9 Thoughts on the Use of Graphic Abortion Imagery

9 Thoughts on the Use of Graphic Abortion Imagery

Regarding the use of graphic, disturbing abortion imagery; many pro-life advocates oppose the use of such imagery by arguing that it's too offensive, too graphic, too disturbing, and too triggering for post-abortive women. 

As a proponent of the strategic use of such visuals, I would like to offer 9 brief thoughts on why the use of such visuals is not just justified, but required if we are to maximize our effectiveness in changing minds and saving lives.

The Irony of the Left-Wing Narrative

The Irony of the Left-Wing Narrative

It is 1808. Secretary of State, James Madison, is running for the 4th President of the United States against federalist candidate, Charles Cotesworth Pinckney. Already a political heavyweight for his role in drafting and promoting the Constitution and Bill of Rights (earning him the name “Father of the Constitution”), James Madison is by far, the more seasoned and favored choice.

I mean, there was that whole part about Madison supporting and likely authoring the three-fifths compromise (reminder: the three-fifths compromise told African Americans that their vote only counted for three-fifths of what a white man’s vote was worth). But who cares, right? James Madison is responsible for the very fabric of our nation’s laws.

Oh, wait. Didn’t James Madison own about a hundred slaves? Slaves, which he didn’t even free in his will, upon his death. But it’s not all bad. He clearly has experience and cares about America’s citizens.

So, do you vote for him?

The Pro-Life Position is the Only Appropriate Gospel Response to Abortion

The Pro-Life Position is the Only Appropriate Gospel Response to Abortion

A favorite verse used by pro-life advocates to exhort the Church to action on behalf of the unborn is Proverbs 31:8:

"Speak up for those who cannot speak for themselves, for the rights of all who are destitute."

Christians should see this verse as a command to engage in pro-life advocacy on some level.  While Proverbs 31:8 isn't specifically talking only about abortion, there is no getting around the fact that the unborn cannot speak up for themselves.  There is no larger group of people so utterly incapable of speaking on their own behalf than the unborn.  We have the privilege and obligation to speak up for these little ones.  God commands it and there is no ignoring Him.  If that were the end of the story, that should be enough for us because the creator of the universe has spoken; but to isolate Proverbs 31:8 is to forget the larger narrative of scripture and how the Gospel functions as our lens to interpret scripture.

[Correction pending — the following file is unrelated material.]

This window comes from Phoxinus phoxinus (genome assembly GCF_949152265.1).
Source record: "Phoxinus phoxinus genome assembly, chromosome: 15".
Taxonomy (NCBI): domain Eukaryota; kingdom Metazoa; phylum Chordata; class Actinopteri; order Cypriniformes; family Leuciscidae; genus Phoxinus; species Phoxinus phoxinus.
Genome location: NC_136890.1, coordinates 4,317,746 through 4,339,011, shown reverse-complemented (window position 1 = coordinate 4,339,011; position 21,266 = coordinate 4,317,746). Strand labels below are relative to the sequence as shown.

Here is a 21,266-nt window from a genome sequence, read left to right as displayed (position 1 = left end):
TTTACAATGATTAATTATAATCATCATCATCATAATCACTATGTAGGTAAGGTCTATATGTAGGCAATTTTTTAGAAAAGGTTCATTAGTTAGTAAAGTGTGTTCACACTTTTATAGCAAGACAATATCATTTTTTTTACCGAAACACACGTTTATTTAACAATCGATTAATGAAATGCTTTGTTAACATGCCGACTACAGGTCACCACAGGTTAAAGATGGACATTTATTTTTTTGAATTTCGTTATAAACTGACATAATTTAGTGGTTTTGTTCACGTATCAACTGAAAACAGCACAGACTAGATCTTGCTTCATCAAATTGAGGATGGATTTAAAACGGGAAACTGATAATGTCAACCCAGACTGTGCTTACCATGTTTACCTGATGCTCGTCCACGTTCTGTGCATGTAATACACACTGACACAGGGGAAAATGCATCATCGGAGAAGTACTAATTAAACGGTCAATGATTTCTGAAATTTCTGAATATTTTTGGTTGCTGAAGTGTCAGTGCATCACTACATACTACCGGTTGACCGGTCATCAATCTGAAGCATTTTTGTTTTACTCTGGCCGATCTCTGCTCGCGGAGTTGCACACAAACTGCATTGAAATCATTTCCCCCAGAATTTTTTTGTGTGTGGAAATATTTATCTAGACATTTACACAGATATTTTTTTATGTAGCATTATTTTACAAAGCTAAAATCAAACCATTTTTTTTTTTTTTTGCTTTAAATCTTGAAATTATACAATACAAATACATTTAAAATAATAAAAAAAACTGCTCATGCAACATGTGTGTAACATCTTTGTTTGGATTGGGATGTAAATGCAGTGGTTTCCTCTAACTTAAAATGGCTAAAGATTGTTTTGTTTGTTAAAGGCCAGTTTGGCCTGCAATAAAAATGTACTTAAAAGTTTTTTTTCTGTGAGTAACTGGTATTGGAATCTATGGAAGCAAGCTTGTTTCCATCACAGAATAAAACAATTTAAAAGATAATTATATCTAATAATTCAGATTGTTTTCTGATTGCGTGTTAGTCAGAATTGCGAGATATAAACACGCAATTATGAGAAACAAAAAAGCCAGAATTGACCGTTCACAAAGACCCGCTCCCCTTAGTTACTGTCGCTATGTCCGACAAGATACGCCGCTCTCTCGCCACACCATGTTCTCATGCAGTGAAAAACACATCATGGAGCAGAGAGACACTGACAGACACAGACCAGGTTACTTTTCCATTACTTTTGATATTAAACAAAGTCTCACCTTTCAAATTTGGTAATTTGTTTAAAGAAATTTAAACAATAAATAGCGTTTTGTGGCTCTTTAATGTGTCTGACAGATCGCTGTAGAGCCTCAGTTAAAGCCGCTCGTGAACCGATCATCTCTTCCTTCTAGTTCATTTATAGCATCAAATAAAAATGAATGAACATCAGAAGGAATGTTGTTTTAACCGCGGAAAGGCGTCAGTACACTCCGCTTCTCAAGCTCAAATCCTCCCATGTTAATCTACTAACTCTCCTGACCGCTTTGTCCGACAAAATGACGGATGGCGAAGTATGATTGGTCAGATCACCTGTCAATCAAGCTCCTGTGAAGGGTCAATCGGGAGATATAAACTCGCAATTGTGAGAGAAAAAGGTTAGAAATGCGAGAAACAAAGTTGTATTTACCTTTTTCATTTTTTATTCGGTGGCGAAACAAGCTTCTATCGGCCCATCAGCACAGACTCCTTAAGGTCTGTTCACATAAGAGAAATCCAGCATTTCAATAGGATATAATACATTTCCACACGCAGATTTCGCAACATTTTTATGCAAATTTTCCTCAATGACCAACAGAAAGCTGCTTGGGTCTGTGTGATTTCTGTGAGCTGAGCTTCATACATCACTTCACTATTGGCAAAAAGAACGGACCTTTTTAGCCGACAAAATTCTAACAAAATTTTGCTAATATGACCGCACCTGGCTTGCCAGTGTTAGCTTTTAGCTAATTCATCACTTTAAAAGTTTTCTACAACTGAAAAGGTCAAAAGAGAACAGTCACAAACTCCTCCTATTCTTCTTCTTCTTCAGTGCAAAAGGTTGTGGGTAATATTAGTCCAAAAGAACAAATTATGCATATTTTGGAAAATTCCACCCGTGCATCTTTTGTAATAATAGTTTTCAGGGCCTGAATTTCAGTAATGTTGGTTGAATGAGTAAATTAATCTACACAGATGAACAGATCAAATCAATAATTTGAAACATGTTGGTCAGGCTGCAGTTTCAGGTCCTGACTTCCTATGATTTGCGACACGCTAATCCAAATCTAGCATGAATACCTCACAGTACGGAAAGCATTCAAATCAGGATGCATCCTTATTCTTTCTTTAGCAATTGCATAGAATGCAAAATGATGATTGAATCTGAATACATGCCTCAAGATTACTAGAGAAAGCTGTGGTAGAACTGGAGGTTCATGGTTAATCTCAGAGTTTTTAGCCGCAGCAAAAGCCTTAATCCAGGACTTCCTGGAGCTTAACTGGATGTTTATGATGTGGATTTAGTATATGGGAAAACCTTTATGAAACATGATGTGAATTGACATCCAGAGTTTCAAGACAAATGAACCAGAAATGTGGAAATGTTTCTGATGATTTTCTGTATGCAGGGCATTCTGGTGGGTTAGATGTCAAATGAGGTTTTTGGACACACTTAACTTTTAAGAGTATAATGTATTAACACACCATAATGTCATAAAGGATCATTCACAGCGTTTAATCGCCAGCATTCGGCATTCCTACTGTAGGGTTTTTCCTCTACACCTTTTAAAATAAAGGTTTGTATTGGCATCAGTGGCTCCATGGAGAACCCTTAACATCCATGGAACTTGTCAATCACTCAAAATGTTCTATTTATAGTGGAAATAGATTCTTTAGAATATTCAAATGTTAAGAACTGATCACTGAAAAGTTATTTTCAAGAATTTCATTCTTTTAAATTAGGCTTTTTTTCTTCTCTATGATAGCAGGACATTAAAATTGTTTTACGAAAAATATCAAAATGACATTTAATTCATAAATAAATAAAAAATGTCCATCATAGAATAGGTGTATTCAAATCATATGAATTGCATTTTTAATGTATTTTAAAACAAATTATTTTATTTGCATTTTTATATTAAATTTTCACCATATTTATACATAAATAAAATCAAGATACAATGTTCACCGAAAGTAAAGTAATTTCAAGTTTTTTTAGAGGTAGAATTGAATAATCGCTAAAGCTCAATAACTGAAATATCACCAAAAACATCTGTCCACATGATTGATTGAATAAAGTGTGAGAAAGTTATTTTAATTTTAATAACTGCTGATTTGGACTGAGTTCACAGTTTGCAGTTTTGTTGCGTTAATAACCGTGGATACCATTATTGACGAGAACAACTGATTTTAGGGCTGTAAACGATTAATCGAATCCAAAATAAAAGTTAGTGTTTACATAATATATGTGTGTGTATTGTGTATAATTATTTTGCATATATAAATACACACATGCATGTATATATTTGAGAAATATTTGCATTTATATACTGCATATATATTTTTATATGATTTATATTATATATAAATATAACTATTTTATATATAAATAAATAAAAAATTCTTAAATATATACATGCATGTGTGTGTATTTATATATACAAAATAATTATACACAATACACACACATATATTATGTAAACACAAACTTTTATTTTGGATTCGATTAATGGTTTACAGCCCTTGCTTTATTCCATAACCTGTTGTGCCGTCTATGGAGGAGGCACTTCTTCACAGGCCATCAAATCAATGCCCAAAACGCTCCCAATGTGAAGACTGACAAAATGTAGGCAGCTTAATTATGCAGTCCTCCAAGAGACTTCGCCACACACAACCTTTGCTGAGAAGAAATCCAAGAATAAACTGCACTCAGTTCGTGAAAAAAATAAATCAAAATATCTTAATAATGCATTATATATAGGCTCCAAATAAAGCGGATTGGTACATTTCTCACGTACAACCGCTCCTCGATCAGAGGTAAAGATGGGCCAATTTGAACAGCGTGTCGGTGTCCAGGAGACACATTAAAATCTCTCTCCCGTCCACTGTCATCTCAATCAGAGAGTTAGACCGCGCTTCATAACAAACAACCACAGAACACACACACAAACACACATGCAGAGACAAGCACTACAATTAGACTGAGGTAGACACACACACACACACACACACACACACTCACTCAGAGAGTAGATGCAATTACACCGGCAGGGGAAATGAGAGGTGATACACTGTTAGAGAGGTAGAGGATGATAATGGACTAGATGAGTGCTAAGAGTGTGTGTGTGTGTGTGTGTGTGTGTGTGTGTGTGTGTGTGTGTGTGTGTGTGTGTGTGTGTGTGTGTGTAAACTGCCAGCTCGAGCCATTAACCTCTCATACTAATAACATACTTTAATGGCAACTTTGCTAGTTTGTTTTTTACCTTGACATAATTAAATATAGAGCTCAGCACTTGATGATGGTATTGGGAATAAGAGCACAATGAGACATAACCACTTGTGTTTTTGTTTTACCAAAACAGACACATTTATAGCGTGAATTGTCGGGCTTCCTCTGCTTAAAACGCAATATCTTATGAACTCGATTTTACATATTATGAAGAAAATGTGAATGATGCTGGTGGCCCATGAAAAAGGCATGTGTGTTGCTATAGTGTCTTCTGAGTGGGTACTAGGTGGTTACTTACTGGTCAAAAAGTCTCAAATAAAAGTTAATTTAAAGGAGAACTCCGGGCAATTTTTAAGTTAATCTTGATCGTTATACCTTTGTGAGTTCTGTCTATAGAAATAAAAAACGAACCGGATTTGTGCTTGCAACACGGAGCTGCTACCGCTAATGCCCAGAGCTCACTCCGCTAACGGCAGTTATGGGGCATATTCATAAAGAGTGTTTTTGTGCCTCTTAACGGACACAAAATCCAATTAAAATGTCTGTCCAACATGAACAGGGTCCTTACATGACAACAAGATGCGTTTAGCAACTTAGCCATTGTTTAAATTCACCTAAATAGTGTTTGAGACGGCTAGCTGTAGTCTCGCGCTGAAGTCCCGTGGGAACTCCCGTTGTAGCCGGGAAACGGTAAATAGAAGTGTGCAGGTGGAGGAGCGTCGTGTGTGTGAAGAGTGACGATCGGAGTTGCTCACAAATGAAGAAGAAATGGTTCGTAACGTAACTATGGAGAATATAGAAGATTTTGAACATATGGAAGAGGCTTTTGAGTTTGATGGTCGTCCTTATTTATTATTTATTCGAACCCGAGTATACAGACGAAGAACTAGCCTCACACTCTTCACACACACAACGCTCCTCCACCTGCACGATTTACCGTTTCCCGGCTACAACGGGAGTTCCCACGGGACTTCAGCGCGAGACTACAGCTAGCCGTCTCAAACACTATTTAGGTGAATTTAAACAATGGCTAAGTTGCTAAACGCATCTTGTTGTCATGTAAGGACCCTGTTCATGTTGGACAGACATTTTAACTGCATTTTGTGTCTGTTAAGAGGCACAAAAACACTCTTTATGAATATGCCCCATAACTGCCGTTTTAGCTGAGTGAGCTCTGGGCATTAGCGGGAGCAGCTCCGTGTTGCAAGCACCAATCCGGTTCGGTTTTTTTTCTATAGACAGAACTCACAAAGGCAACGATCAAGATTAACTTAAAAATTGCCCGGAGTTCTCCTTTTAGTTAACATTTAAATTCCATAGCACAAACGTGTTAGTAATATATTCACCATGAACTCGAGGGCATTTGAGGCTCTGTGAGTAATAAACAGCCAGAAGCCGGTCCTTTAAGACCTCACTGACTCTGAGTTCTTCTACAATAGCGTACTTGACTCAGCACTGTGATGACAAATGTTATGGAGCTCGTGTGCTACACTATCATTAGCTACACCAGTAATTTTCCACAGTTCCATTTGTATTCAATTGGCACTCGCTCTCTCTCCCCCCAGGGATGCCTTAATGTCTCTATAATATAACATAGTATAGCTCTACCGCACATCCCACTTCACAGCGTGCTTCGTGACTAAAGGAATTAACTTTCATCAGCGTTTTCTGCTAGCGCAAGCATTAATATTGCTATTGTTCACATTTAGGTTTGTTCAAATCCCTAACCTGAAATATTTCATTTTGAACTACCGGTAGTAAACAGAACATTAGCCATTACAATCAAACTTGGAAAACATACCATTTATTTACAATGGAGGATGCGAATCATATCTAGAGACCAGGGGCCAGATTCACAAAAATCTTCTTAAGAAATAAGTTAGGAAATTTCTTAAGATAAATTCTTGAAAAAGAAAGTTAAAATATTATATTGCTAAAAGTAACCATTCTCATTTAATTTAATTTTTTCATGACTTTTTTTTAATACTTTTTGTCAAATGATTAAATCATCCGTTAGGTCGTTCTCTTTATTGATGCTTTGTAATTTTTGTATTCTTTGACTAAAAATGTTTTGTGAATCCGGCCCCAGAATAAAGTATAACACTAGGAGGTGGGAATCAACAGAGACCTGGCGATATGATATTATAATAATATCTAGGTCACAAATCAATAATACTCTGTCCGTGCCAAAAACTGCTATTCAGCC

Is Abortion the Responsibility of the Church?

Is Abortion the Responsibility of the Church?

One of the most frequent responses I hear from pastors when asked why they don't address the issue of abortion in their congregation is this:

"The pro-life mission is not the mission of the Church. The Church is responsible for the Great Commission."

That may sound like a spiritual answer that shows high concern for keeping the call of making disciples at the top of the Church's priorities; but in reality, this answer shows a deep misunderstanding of the responsibility of the Church. 

So what is the correct understanding? 

To answer that question, let's go straight to the Great Commission passage in question: